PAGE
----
Donald Trump's campaign and presidency have ushered in a tide of blatantly racist, classist, sexist and politically repressive nostalgia, encapsulated by his ominous slogan, "Make America Great Again." As Trump and his Republican allies work to dismantle civil, voting, reproductive and immigration rights, another vestige of the past -- anti-communism -- has begun to reappear.
Fox News is but one purveyor of this ideology. As commentator after commentator sees it, communism stifles the spark that promotes competition and human advancement. In fact, any positive mention of communism is quickly and repeatedly condemned. For example, when MIT Press published a book called Communism for Kids, in April, newscasters immediately made it headline news, denouncing the text as "propaganda and revisionist theory" and lampooned the idea that capitalism causes misery among a swath of the population.
The network, of course, is far from alone.
Michael Savage's "The Savage Nation" on talkstreamlive.org routinely lambastes CNN's Wolf Blitzer and Jake Tapper, calling them "mouthpieces of the far left, part [and] parcel of Pravda or Izvestia." Similarly, Glenn Beck's Mercury Radio Arts has aired a four-part series called "The Truth About Communism." "The difference between Communism and the Hitler faith was very slight," Beck rails. "The Communists of the Reichstag voted almost uniformly with the Nazis; they voted in lock step. The slogan for the Communists and the Reichstag, first brown, then red."
The communism Beck conjures is rife with deprivation, want and well-worn stereotypes and is likely motivated by the millions who voted for socialist Bernie Sanders -- no communist he, but that does not seem to matter. The series began in March and gave Beck a platform to warn that "communism" may be making a comeback. To support this thesis, he apparently dusted off a 1950s playbook full of warnings. "You can't own land or make money from owning land," he says of communism. "No matter how hard you worked to acquire your property or how many generations have owned it, your land is no longer yours."
He has also pontificated that communism zaps human motivation, since "everything belongs to the collective." In Beck-world, money is the sole motivator of creativity and innovation (a conclusion that is certainly worth debating) and since communism threatens money as we know it, he argues that it poses an enormous danger to everything red-blooded Americans should hold dear.
Then there's Breitbart News, where anti-Castro commentary is a regular feature. Trump, himself, has both feet firmly planted on this bandwagon, recently telling fans in Miami's little Havana that "we will not be silenced in the face of Communist oppression any longer." Indeed, he fulfilled a campaign promise by directing the Treasury Department to end the US-Cuba people-to-people tourism program. Under the administration's new rules, the only people who will be allowed to visit Cuba are those traveling with pre-approved sponsoring groups. What's more, Trump has repeatedly labeled Cuba a security threat to the US, charging that the tiny island has shipped weapons to North Korea. He has also criticized the country for granting asylum to Assata Shakur, who he calls a "cop killer." His call for Shakur's extradition has gotten significant play on right-wing radio and in conservative print publications and blogs.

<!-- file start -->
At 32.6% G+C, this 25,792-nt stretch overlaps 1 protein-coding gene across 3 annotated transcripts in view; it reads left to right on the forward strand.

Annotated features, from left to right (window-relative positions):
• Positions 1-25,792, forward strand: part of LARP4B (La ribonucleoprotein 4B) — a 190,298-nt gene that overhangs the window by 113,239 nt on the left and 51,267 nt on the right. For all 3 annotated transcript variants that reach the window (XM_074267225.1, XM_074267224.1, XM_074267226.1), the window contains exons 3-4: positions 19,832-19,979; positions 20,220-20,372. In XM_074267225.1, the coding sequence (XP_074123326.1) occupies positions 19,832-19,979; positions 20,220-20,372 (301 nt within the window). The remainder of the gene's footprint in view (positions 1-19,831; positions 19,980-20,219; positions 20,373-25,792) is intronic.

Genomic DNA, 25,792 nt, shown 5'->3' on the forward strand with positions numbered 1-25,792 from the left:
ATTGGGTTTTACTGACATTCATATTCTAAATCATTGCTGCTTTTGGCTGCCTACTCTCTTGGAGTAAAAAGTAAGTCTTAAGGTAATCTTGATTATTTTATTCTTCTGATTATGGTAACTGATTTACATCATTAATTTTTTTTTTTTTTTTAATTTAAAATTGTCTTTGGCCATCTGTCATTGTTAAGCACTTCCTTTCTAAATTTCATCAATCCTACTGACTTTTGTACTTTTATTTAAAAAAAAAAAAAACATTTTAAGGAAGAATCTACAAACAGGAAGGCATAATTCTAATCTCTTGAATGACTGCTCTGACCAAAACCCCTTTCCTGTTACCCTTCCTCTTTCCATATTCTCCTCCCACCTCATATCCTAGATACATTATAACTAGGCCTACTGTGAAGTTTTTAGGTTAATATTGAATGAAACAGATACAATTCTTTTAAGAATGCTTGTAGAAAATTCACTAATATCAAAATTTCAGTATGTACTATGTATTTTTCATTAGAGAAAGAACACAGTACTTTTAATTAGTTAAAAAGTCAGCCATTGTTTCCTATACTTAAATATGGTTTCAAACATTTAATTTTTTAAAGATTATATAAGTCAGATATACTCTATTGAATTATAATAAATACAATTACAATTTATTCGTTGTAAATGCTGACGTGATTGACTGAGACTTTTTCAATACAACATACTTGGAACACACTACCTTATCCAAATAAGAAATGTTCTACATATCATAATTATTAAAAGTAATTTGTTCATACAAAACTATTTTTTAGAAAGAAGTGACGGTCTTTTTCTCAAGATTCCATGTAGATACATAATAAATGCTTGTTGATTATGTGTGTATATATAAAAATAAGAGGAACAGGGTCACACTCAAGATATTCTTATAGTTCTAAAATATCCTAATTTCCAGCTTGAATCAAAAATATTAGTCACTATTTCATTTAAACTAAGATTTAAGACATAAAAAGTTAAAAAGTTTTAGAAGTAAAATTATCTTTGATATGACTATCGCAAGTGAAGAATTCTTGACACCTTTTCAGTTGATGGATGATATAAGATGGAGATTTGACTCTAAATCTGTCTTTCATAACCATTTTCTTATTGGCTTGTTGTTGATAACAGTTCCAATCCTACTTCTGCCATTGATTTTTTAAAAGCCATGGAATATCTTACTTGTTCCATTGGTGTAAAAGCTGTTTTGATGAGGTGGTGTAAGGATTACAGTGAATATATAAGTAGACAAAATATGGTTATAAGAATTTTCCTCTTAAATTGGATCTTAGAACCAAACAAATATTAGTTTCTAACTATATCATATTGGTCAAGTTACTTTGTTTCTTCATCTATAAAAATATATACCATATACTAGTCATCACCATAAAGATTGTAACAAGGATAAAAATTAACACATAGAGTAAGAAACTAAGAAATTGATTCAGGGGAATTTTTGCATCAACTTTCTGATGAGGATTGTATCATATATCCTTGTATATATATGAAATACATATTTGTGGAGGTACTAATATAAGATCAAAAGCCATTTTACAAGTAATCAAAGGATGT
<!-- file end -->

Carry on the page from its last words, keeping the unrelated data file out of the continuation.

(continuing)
And let's not forget May Day. Ilya Somin is a professor of law at George Mason University, home of the Koch-funded Mercatus Center. Mercatus exists to "bridge the gap between academic ideas and real-world problems," and not only promotes capitalism as the best possible economic system, but trains scholars to value rivalry in business and oppose all manner of regulations -- including licensure of businesses. Somin is a close ally of the Mercatus faculty and has the Center's support for his campaign to turn May Day into "International Victims of Communism Day." "We appropriately have a Holocaust Memorial Day," he wrote in a Washington Post editorial. "It is equally appropriate to commemorate the victims of the 20th century's other great totalitarian tyranny."
California Legislators Declare "Communism Has No Place in California
Anti-communist grumblings have also grown sharper in state legislatures.
Several months ago, Rob Bonta, a Democratic California Assembly member, introduced AB22, a bill to remove a nearly 70-year-old statute that makes it illegal for members of the Communist Party (CP) to work in that state's government. He called the law a violation of the First Amendment right to free speech and association, and pointed out that a 1960 Supreme Court decision made employment bans based on CP membership -- or membership in other organizations that advocate revolutionary change -- unconstitutional.
Despite this, conservatives quickly mobilized to oppose the bill. Led by Republican Janet Nguyen, the first Vietnamese American state senator in the country, opponents declared that "communism has no place in California." They further dubbed the bill "an outrageous piece of legislation which inadvertently hurt the Vietnamese-American community and countless veterans who have fought to defeat communism."
Others, including Southern California Assembly member Randy Voepel, chimed in to declare communists in North Korea and China an ongoing threat to US safety.
Bonta eventually withdrew the bill, and apologized for his lack of sensitivity. He did not respond to Truthout's request for an interview.
Anti-Communism Rises in Brooklyn
Brooklyn's tony Park Slope neighborhood is the site of a different kind of Red Scare. It's where Jill Bloomberg, the principal of Park Slope Collegiate (PSC), along with her assistant principal, a paraprofessional and two teachers, are being investigated by the New York City Department of Education for allegedly belonging to a communist organization.